High temperatures and prolonged drought led to a major fish kill at Great Salt Plains Lake in northcentral Oklahoma this week. Biologists with the Oklahoma Department of Wildlife Conservation estimate 10,000 fish have died due to low dissolved oxygen levels in the lake.
“This is a major fish kill and it reflects how this abnormal weather not only affects farmers and ranchers, but it also affects our lakes and our fisheries resources,” said Barry Bolton, assistant chief of fisheries for the Oklahoma Department of Wildlife Conservation. “We are monitoring the situation closely. Unfortunately, there is simply not anything we can do to remedy high heat and lack of rain.”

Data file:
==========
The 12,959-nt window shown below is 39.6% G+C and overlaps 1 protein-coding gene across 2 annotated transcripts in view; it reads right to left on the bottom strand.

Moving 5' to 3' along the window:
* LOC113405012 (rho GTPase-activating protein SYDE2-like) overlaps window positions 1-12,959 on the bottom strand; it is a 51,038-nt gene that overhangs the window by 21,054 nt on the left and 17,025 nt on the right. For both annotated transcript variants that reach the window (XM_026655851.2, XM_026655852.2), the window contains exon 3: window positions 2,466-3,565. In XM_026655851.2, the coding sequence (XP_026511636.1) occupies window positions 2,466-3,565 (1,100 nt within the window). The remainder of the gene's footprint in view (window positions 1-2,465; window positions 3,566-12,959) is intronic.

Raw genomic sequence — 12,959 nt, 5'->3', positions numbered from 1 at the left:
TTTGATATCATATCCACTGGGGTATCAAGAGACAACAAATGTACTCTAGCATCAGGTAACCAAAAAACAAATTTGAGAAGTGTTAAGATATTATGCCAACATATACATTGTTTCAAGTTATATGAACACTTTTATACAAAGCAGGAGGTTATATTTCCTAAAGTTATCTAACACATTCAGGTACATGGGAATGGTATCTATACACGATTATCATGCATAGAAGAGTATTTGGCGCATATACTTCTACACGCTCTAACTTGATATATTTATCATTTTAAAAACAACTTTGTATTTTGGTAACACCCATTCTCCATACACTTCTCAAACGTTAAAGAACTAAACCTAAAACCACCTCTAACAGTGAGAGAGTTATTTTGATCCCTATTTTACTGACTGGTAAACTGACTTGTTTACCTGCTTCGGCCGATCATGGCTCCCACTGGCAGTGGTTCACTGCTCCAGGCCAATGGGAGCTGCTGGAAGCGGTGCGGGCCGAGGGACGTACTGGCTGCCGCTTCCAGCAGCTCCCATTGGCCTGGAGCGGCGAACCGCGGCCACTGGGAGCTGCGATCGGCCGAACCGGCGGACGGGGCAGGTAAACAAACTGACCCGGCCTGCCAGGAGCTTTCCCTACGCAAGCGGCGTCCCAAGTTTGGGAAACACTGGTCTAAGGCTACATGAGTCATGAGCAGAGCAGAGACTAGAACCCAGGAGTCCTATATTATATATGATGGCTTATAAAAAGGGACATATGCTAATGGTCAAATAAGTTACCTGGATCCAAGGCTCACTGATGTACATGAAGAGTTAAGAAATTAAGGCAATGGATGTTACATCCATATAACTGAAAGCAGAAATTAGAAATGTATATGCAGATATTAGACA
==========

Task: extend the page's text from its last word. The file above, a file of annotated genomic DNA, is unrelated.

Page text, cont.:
According to Bolton, Great Salt Plains is a relatively shallow reservoir making it particularly susceptible to warm water temperatures.
“What we really need is some rain, cooler temperatures or strong winds - unfortunately none of these conditions are in the short-term forecast and there is a real concern that this situation could get worse before it gets better,” Bolton said. “However, nature is very resilient and long term outlook remains positive. We will continue to monitor the situation and we will adjust our management efforts, such as stocking, in the future if that is appropriate.”
There have been no other fish kills reported in other state reservoirs.
For more information about fishing in Oklahoma log on to www.wildlifedepartment.com